On the subject of a councilmember holding another elected office – appeared to be an opportunity for mischief according to Field.  Whether or not a council member could be an employee of Littleton or other municipality brought different responses.  Bagley thought it removed a whole group of citizens and it made no sense.  Kostoff thought it could be positive to have someone that worked for another city on our council.

Section 24.  Presiding Officer & Section  25. President of the Council Pro Tem

The group favors the President of council be referred to as Mayor and the President of Council Pro Tem be referred to as Mayor Pro Tem.  Then a discussion that has been discussed two other times began again.  Thornton and Bagley picked up the idea of a directly elected mayor emphasizing that the council/city manager form of government would remain.  Penny was asked to bring back information to the group how other cities with a directly elected mayor handle the election.  Parsons, who does not favor a directly elected mayor, said they needed to consider that most councils with a directly elected mayor have an even number of council members so the mayor is the tie breaker.  Brown said a discussion of additional duties would need to be discussed.  They would need to look at the definition of a quorum – there’s more involved in the discussion than just a directly elected mayor.  (Council has discussed this matter this past Fall and decided that they did not want to abandon the current practice of the council members electing the President of the council.)

Parsons said they needed to be wary of a directly elected mayor.  You could get someone without any council experience.  She appreciated the fact when a mayor is elected it is someone with previous council experience who understands the form of government.  When she was on council she thought it was important to have a say in who her leader was.  Thornton said they would come back to the subject later.

Section 27.  Council Meetings

Kristen Schledorn, deputy city attorney, suggested using the term “city center” rather than “city hall” for the location of the meetings.

Section 28.  Vacancies

The Charter states that if there is a vacancy the council shall fill the vacancy within 30 days.  Schledorn suggested, on behalf of city attorney Ken Fellman, additional language that the city clerk shall call for a special election to fill the vacancy if the council fails to do so in the 30 days required.

Wooten thought the additional language provides a split council a way to avoid a difficult situation.  They need to work it out and it would be good to get a polarized council to talk.  Field agreed. Bill Long thought it would benefit them to have to decide.  Brown mentioned the cost of a special election – they should work together to appoint someone not in either camp.  Wooten said if they can’t agree in 30 days then kick them all out.  Thornton said business has to continue and they needed a fall back position.

Vogt said in a county government if a vacancy is not filled the selection falls to the governor.  There needs to be some consequence for not filling the vacancy.

Parsons suggested selecting from the loosing candidates. Penny said there may be others interested.  Thornton suggested they adopt the language suggested.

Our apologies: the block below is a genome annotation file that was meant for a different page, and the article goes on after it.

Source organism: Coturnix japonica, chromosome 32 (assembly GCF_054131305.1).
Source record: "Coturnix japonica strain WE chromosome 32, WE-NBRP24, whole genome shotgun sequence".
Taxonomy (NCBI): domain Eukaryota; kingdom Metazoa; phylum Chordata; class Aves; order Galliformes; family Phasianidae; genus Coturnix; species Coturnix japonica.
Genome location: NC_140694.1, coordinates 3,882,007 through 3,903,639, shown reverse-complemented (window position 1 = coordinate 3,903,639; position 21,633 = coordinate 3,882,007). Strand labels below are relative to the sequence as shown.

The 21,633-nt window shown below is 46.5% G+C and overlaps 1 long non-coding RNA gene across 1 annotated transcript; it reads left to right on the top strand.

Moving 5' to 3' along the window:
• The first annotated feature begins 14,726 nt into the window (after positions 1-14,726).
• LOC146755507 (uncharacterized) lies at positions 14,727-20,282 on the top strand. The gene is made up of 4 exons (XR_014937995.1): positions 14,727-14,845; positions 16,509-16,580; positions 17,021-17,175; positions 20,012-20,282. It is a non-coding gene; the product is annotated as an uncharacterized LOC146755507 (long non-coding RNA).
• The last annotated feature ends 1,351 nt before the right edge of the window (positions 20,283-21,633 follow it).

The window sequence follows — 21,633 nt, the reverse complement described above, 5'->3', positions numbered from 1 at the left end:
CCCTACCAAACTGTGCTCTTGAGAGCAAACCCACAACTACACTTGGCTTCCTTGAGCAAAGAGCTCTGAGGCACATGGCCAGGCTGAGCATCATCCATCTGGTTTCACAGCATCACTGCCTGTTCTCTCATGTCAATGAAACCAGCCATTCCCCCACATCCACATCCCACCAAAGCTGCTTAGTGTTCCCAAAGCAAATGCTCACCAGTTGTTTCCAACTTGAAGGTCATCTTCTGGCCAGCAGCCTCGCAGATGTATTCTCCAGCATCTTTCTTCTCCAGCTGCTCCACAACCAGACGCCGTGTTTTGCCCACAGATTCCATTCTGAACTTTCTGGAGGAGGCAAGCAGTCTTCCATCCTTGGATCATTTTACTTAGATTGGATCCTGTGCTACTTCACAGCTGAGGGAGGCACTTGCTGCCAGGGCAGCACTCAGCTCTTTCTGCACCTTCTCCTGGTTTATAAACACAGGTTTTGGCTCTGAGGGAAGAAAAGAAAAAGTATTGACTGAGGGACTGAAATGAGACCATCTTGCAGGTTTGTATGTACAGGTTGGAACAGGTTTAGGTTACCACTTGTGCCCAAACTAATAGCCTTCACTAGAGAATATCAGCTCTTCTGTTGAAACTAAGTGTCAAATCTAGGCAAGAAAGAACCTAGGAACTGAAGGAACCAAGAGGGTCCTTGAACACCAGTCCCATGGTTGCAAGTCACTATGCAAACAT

Section 37.  Voting

Charter requires a majority of the members present on the first reading and a majority of the membership of the entire council on the final passage.  Schledorn suggested that they might want to be consistent with the voting requirements.  Vogt thought the majority of 4 is important regardless of how many members are actually present.  Bagley reminded the group that 5 votes were required for a rezoning.

Section 40.  Procedure for Passage of Ordinance

The Charter requires a full reading of an Ordinance in certain situations.  Since an ordinance is never read except by title it was suggested, by Schledorn, to remove the outdated language.

Section 42.  Disposition  

Charter states that every ordinance adopted by council shall be numbered and recorded etc.  And every ordinance adopted by the registered voters of the city shall be separately numbered and recorded commencing with “Peoples’ Ordinance No. 1.”  Schledorn suggested eliminating the “Peoples’ No. 1” reference since they never use the term.  Brown asked her how she would distinguish an ordinance adopted by the council from one adopted by the citizens.  She had not made the distinction between the two and moved on.

Article VI – Initiative and Referendum

Heffner said this had to be included in the charter but she wasn’t certain all the information needed to be there.  Littleton’s Charter does not allow the city clerk to refer to Title 31 for guidance on an initiative or a referendum and she would like to be able to use Title 31 from the state statutes.  Bagley wanted the change – it would provide security.  Vogt thought it would be helpful for the citizens to have 31 as a reference.

Section 48.  Amendments

States once the voters adopt or reject an initiative or referendum it cannot be revised, repealed or amended except by electoral vote; but council shall have the power to submit a proposal or revise, repeal or amend such ordinances without a petition, provided that the question is submitted at a special election shall not again be submitted within two years thereafter.  Penny told the group that the state requirement is one year and not two.  Wooten said they needed more information.